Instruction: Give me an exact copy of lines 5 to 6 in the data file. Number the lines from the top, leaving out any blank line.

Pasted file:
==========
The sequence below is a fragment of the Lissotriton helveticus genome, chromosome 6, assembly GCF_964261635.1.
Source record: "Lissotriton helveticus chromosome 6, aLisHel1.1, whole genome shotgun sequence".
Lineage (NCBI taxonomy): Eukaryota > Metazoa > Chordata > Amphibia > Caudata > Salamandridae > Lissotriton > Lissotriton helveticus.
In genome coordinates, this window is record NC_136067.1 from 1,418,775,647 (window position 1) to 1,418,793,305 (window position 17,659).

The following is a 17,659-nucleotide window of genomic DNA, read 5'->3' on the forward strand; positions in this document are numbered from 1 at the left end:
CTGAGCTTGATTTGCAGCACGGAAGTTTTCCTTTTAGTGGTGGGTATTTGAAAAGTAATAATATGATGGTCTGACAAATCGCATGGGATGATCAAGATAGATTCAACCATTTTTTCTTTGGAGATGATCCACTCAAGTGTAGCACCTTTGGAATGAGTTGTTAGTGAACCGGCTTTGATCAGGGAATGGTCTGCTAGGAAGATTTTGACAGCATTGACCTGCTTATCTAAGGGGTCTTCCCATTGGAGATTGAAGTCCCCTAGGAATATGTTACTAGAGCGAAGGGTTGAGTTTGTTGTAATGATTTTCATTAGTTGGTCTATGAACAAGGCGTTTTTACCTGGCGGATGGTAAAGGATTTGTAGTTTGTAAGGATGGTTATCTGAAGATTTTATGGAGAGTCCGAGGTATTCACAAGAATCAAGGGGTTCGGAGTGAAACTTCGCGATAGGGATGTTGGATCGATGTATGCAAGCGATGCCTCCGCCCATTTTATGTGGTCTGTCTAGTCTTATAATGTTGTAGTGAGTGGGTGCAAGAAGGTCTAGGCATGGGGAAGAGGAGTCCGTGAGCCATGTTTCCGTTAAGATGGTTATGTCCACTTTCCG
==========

The following is a 17,659-nucleotide window of genomic DNA, read 5'->3' on the forward strand; positions in this document are numbered from 1 at the left end:
CTGAGCTTGATTTGCAGCACGGAAGTTTTCCTTTTAGTGGTGGGTATTTGAAAAGTAATAATATGATGGTCTGACAAATCGCATGGGATGATCAAGATAGATTCAACCATTTTTTCTTTGGAGATGATCCACTCAAGTGTAGCACCTTTGGAATGAGTTGTTAGTGAACCGGCTTTGATCAGGGAATGGTCTGCTAGGAAGATTTTGACAGCATTGACCTGCTTATCTAAGGGGTCTTCCCATTGGAGATTGAAGTCCCCTAGGAATATGTTACTAGAGCGAAGGGTTGAGTTTGTTGTAATGATTTTCATTAGTTGGTCTATGAACAAGGCGTTTTTACCTGGCGGATGGTAAAGGATTTGTAGTTTGTAAGGATGGTTATCTGAAGATTTTATGGAGAGTCCGAGGTATTCACAAGAATCAAGGGGTTCGGAGTGAAACTTCGCGATAGGGATGTTGGATCGATGTATGCAAGCGATGCCTCCGCCCATTTTATGTGGTCTGTCTAGTCTTATAATGTTGTAGTGAGTGGGTGCAAGAAGGTCTAGGCATGGGGAAGAGGAGTCCGTGAGCCATGTTTCCGTTAAGATGGTTATGTCCACTTTCCG